"Right now, taxes are at unsustainably low levels."

That's the message from the Washington Post's Ezra Klein, who adds:

Reform will have to get them somewhat higher. But if we end up asking Congress to choose between the current tax code with the Bush tax cuts and a reformed tax code without them, the latter will look like a huge tax hike. That'll make reform more difficult to pass, or it'll force us to pass a reform that doesn't raise any more money than the tax code with the Bush tax cuts. As you can see from the Center for Budget and Policy Priority's debt graph above, that's not a good situation.

More here.

What passes for wisdom in DC is beyond me.

Here's a thought experiment: Let's retitle the piece "Right now, government expenditures are at unsustainably high levels."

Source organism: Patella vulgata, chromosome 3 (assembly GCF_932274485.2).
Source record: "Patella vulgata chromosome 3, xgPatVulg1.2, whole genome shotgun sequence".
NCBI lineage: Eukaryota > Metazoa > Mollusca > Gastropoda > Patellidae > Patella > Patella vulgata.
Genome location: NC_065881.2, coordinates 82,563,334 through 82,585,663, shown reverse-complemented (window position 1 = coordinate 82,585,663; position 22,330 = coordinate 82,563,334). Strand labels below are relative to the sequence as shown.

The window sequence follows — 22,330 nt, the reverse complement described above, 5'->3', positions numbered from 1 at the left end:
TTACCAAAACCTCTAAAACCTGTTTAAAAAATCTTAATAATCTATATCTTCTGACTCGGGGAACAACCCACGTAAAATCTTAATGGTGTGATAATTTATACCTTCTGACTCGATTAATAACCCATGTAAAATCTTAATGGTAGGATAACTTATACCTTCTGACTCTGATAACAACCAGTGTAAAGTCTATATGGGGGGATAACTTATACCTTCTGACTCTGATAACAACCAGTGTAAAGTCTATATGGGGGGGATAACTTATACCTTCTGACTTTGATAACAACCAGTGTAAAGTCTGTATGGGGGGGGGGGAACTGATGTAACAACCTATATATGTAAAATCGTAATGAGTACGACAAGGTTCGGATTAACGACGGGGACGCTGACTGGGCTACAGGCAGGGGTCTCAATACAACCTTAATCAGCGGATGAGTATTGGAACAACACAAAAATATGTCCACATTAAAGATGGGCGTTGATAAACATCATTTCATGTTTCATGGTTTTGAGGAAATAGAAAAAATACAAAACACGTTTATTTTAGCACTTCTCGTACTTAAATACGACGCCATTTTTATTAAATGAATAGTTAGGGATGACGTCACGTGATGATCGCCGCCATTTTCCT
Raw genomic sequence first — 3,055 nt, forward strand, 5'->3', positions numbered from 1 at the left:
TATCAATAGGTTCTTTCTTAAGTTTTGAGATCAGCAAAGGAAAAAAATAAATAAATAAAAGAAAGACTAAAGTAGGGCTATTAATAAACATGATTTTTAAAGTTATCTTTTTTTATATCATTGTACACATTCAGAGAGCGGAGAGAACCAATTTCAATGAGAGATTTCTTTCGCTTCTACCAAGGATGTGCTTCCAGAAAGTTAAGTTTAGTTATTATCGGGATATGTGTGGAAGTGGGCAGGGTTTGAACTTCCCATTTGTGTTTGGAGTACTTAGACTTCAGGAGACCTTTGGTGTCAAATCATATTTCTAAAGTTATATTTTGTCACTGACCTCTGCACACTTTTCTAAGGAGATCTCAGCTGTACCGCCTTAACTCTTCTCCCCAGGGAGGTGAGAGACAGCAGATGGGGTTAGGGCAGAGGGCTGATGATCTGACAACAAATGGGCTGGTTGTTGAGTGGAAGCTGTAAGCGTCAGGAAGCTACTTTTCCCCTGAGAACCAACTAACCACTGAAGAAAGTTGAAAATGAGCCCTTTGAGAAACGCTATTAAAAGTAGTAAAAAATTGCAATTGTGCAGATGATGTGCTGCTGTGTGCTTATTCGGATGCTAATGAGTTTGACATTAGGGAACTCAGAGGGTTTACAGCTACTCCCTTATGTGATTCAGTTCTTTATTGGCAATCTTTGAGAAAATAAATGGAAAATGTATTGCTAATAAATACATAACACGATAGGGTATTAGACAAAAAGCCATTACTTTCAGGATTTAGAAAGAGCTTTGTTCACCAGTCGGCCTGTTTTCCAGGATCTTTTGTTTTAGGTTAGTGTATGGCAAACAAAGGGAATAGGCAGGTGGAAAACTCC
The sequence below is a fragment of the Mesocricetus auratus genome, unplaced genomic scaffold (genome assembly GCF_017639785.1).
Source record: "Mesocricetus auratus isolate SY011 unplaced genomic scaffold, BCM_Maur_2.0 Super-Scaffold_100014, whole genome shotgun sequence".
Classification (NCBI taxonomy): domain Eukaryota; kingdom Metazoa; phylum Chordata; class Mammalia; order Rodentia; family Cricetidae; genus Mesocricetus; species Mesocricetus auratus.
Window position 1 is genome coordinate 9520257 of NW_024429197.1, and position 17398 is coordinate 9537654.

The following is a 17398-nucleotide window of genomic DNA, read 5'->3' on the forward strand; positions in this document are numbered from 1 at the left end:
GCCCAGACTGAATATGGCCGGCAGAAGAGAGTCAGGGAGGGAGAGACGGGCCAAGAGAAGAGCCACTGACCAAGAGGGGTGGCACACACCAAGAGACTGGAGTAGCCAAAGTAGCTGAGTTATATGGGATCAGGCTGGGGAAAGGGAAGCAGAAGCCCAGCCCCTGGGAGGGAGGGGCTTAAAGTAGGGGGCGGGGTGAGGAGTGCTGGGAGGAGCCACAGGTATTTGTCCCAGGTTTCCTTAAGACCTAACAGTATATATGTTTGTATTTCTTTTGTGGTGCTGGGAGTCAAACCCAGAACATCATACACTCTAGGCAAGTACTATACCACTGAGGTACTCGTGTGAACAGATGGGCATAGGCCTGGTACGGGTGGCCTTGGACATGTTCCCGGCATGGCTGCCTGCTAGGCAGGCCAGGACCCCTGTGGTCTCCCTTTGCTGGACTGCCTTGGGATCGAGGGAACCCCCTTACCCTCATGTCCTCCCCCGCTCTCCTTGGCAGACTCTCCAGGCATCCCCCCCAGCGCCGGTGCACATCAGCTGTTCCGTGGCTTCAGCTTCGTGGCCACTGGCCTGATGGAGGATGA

Which they are. Since the 1950s, federal revenue as a percentage of GDP has clustered around 18 percent, despite endless attempts to squeeze more money out of the economy and into government coffers. The great variable in the federal balance sheet has been spending, not revenue. Debt comes from spending more than you have, not from having too little. Does anyone really believe that the feds (or the states, who have similarly overspent for years) have been frugal or wise or cheap in their spending decisions since the Truman administration?

Another thought experiment: Pretend you live in a world where the government raises taxes by 100 percent and that hike has no effect on economic activity (yes, a dream world inhabited by all too many people). So the government gets oodles and oodles more money. How many years do you think it would be before the government was once again broke? One or two? Three or four? Five?

Spending is the problem, not revenue. And cutting spending is the solution, not raising revenue.

HT: Nicki Kurokawa's Twitter feed.